|Antonio Banderas, Blanca Suarez, The Skin I Live In, Sony Pictures Classics, 2011.|
Pedro Almodovar remains one of the few and finest directors currently working that is comparable to the past masters. His finite grip on style ansd substance sets his films apart as truly visionary and unique. In the last decade, his career has reached a pinnacle, with his camp and quirk slowly transmuting into melodrama, then human drama. Talk to Her is one of the greatest films he has ever crafted.
With his chilly, meticulous new picture, The Skin I Live In, Almodovar pays homage to the classic film noir melodrama Gods while materializing a shocking, fascinating and deeply disturbing parable of desire, gender and modern medicine. His palette is spot-on, his screenplay glues you to your seat as usual, with its twisting sheen and morose jauntiness.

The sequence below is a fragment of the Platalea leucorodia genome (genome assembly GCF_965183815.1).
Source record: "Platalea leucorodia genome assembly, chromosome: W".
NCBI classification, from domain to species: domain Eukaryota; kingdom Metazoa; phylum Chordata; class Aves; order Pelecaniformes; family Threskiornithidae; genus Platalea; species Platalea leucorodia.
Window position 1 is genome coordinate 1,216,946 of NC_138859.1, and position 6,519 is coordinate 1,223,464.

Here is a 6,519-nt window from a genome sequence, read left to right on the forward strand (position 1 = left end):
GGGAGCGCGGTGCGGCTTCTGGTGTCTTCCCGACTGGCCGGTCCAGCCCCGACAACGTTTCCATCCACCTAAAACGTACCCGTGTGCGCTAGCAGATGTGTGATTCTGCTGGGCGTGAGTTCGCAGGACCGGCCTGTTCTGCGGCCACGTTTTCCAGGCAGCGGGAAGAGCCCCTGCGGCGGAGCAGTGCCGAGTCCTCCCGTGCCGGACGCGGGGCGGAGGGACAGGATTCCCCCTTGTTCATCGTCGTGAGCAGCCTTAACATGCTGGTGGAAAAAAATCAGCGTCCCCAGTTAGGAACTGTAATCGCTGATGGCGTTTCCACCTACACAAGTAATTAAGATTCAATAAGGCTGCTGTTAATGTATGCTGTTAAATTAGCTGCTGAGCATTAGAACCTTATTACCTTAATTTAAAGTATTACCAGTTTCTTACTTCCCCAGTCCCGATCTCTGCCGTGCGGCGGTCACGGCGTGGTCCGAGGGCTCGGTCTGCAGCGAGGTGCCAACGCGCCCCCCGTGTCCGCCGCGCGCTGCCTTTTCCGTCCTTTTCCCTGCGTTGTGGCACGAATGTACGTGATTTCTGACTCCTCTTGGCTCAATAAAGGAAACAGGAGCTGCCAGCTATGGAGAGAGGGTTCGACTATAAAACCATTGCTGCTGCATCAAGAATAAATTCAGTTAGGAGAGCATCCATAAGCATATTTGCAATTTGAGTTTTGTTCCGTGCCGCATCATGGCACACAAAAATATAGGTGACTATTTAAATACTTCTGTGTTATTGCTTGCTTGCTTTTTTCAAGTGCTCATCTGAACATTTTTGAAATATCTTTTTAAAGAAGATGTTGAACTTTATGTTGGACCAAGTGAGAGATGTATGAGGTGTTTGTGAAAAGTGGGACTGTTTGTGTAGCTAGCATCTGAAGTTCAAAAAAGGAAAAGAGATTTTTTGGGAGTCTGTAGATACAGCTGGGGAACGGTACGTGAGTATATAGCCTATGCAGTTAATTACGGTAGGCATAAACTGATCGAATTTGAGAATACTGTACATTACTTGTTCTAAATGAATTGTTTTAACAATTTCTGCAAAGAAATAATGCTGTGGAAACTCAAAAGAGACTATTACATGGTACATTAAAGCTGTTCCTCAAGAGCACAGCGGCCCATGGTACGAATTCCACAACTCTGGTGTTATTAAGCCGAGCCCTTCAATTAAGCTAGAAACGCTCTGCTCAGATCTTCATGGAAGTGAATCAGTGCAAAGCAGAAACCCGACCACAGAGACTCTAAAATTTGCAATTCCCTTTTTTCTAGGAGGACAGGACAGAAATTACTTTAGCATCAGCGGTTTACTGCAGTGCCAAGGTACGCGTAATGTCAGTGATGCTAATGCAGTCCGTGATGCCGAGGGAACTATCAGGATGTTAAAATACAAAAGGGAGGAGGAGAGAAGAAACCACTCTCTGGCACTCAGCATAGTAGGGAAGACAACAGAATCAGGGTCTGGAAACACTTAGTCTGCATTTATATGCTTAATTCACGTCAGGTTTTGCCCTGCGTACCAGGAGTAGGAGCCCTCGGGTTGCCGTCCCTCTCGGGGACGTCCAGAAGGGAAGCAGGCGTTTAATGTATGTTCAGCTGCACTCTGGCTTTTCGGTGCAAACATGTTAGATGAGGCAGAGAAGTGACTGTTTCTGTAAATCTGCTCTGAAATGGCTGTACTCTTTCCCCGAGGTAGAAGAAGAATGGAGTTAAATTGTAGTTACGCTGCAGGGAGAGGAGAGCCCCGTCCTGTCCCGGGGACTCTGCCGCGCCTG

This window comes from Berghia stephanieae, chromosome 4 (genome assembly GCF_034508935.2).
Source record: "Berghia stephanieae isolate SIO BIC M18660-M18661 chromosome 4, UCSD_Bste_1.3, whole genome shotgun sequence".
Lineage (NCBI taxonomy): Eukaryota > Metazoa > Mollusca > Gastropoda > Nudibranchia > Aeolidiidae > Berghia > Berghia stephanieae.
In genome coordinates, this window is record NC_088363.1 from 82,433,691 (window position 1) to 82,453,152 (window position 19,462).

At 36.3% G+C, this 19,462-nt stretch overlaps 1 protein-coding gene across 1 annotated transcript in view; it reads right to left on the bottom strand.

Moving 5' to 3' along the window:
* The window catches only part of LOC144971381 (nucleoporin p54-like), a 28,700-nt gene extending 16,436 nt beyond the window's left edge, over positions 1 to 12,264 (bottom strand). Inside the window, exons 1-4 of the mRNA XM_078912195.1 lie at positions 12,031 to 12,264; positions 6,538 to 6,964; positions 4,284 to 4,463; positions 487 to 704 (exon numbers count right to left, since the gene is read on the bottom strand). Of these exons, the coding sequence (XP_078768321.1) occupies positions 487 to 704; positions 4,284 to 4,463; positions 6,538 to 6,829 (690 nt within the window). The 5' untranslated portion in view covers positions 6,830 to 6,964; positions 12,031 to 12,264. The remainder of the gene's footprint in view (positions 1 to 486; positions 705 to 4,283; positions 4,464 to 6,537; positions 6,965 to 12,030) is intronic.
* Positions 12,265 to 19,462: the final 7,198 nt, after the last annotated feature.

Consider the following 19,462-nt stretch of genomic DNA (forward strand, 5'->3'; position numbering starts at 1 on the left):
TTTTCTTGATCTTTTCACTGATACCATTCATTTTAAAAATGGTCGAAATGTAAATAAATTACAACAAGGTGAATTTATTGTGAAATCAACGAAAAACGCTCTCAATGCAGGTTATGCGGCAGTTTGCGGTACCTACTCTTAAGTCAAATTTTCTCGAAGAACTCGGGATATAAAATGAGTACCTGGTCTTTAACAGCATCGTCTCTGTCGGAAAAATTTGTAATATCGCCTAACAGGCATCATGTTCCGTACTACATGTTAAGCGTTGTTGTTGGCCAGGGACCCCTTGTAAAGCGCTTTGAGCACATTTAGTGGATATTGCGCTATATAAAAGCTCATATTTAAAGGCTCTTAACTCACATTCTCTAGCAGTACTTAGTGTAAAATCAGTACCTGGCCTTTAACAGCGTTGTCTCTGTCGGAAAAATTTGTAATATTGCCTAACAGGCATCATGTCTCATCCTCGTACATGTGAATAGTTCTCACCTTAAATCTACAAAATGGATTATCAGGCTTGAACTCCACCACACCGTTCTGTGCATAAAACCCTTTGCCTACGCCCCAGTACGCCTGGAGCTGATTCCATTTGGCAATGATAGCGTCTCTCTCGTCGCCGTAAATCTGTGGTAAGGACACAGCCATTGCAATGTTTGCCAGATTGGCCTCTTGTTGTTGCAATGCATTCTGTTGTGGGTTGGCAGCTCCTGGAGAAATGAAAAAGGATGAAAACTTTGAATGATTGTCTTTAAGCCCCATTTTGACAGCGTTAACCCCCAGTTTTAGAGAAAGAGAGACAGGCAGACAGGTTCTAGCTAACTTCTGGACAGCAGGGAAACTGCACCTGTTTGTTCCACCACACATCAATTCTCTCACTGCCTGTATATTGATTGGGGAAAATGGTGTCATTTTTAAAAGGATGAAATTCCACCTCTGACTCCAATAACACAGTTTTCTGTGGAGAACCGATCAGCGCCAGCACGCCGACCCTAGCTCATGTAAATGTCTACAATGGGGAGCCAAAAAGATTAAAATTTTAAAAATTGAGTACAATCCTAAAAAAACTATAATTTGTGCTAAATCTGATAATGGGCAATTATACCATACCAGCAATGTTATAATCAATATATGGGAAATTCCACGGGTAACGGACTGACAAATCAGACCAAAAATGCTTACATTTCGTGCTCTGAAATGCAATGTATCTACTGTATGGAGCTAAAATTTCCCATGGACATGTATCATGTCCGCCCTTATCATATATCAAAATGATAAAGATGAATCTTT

Antonio Banderas mines depths of his screen persona he has left untouched for decades, while Elena Anaya and Marisa Paredes match him step by step. Alberto Iglesias' score is a windswept homage to Racksin and Hermann. The pleasures and discomforts of this precise work will haunt you days afterwards.
While many of the sexual escapades hark back to his over the top 90s, Almodovar's main influences here would seem to obviously be Georges Franju's arthouse horror film Eyes Without a Face as well as David Cronenberg's cold, creepy erotic medical thriller Dead Ringers. As with any great artist, Almodovar has ingested the past and redefined the future.